Richard Feynman – Problem Solving
Richard Feynman was one of the greatest problem solvers of the 20th century and loved being puzzled and solving puzzles, a quality that made him a legendary physicist. To be good at science is to be good at being puzzled and seeing puzzles in everyday phenomena that are taken for granted, allowing you to see what is right in front of you in a new and exciting point of view. This allows for huge developments and innovations that are completely different from anything before.
One of the 3 winners of the 1965 Nobel prize in Physics for his work, Feynman is was an expert on quantum mechanics and developed the Path Integral formulation of Relativistic Quantum mechanics, used in Quantum Field Theory, interpreted the Born series of scattering amplitudes as vertices and Green’s function propagators in his famous diagrams, the Feynman Diagrams, and also worked on the fundamental excitations in Liquid Helium leading to a correct model describing superfluidity using phonons, maxons and rotons to describe the various excitation curves.
During the Manhatten Project, Richard Feynman performed theoretical calculations on the first nuclear weapons developed during the Manhatten project with his supervisor Hans Bethe. They extended Serber’s original formula for the yield of a nuclear weapon and developed the Bethe-Feynman formula, which is still classified by the US government even today.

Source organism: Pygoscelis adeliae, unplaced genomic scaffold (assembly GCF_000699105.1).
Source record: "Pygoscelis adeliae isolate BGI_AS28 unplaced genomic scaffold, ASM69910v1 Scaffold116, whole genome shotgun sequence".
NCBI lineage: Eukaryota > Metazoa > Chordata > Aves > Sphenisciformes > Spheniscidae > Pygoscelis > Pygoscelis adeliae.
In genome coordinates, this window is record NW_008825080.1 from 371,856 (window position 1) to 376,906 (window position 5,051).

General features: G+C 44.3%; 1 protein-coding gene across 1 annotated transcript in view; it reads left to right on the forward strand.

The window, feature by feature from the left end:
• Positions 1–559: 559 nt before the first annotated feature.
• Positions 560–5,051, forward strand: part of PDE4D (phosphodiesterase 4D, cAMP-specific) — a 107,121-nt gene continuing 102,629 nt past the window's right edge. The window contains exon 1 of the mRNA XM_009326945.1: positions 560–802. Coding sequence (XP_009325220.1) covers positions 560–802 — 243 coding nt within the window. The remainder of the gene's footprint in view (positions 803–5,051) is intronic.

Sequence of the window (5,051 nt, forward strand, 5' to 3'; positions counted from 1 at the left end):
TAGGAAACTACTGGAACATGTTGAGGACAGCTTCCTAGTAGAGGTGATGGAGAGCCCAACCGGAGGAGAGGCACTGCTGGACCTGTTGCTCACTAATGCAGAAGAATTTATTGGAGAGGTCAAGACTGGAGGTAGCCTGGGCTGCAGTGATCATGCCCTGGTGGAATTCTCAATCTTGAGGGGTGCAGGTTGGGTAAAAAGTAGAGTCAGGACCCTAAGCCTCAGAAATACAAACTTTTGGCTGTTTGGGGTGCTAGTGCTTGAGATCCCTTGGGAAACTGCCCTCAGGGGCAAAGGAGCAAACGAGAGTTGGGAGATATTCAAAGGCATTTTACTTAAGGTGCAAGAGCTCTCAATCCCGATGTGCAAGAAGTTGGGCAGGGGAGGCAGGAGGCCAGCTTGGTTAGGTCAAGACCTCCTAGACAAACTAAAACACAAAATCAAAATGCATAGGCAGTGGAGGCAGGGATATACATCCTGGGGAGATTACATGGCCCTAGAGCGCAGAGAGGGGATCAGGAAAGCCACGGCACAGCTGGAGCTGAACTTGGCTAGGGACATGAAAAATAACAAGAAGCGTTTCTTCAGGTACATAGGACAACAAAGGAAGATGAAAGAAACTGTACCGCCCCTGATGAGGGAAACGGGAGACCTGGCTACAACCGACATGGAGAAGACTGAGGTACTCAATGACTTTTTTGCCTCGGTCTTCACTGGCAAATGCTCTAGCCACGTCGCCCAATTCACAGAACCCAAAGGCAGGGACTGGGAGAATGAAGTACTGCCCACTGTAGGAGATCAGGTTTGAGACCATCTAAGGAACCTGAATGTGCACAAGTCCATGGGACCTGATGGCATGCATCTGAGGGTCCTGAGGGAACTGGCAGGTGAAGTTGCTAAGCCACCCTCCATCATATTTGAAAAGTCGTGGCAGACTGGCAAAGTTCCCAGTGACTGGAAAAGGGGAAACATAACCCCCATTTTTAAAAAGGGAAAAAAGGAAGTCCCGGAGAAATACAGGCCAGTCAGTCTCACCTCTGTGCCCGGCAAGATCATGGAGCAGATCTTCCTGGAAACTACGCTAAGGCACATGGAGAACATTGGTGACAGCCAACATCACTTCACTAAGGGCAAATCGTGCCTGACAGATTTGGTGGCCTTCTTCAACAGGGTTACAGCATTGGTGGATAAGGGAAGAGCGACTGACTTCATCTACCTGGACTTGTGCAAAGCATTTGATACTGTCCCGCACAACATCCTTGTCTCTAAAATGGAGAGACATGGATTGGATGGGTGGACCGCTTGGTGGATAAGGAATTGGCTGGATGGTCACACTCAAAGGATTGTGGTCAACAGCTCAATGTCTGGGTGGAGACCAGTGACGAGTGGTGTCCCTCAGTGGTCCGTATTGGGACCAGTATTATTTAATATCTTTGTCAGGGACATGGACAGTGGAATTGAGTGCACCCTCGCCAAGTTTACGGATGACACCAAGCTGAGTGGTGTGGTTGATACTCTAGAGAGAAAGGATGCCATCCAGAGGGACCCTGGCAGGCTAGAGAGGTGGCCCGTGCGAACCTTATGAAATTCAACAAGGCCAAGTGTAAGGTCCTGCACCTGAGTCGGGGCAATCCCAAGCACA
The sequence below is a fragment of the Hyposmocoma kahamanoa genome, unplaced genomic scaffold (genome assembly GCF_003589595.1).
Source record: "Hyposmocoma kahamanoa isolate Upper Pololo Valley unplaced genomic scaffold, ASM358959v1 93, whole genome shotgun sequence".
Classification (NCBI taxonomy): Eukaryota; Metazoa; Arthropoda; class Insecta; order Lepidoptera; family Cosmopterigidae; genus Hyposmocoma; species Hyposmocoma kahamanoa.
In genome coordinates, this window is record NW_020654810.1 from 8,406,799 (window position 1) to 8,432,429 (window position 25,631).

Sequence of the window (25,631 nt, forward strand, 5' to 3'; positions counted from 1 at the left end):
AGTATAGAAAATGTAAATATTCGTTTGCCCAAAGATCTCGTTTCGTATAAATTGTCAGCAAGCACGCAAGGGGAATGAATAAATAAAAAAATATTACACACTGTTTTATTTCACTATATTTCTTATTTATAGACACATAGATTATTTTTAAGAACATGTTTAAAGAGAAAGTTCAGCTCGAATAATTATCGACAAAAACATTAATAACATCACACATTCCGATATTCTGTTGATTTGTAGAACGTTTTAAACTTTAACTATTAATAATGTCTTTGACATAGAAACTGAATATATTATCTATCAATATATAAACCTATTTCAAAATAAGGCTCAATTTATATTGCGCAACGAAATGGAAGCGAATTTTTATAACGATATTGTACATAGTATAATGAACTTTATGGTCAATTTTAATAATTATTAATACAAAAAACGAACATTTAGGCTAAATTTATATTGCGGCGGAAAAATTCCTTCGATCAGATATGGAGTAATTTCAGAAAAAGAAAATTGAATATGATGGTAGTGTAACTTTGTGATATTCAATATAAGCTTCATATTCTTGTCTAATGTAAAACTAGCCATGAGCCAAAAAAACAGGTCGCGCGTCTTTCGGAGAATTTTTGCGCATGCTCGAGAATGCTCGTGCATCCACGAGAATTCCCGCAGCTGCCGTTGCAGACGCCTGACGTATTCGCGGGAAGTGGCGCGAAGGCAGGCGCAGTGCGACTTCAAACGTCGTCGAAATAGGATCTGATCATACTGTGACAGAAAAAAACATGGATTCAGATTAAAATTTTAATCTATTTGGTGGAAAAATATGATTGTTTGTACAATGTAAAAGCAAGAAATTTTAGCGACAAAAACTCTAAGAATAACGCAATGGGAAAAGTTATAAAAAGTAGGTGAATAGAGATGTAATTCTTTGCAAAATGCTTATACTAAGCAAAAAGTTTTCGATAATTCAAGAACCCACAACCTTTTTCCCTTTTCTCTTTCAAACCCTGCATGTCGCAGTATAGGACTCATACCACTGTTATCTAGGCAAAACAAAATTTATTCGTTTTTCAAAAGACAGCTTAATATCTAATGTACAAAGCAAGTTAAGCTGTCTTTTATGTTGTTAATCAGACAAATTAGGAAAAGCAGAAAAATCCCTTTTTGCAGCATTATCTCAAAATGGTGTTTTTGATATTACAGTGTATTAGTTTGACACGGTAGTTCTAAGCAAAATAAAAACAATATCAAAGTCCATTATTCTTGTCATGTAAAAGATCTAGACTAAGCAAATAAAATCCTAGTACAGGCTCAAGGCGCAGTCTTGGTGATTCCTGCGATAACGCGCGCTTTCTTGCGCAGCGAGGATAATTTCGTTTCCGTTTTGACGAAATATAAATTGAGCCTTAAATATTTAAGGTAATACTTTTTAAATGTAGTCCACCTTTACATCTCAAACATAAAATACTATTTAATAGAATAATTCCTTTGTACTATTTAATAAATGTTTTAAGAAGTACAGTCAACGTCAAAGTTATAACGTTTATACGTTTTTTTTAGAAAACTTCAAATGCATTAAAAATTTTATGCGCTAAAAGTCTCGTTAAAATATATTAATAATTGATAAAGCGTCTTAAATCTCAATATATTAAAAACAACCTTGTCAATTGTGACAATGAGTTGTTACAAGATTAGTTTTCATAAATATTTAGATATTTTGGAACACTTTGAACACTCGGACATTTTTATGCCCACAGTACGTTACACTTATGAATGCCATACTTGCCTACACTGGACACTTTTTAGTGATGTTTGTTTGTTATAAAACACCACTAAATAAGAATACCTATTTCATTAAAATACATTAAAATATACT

Other fields of work include the Wheeler-Feynman Absorber Theory for Electromagnetic Radiation, developed with his colleague John A. Wheeler, which was the first attempt to create a theory of electromagnetism that obeys time-reversal theory.
He also developed the Feynman-Hellmann Theorem, which can be formulated from his own Path Intregral interpretation and relate the derivative of the total energy of any system to the expectation value of the derivative of the Hamiltonian with respect to a single parameter, e.g volume.
This theory makes possible the calculation of the intramolecular forces of individual molecule in terms of the electronic density (ρ(r)) and the atomic coordinates and nuclear charges of the individual atoms. This, simulated on computers, allows dynamical molecular and quantum systems to be simulated on powerful computers. Such technology is only beginning to have applications in the fields of simulating how proteins fold, how to design drugs that act specifically on biochemical processes and how to simulate quantum logic and computation, something Feynman had predicted long before before the first atomic traps were invented.
Feynman was also a huge visionary in the fields of nanotechnology and small scale manufacturing, something which has led to the modern age and continues to accelerate to new developments in human civilization today.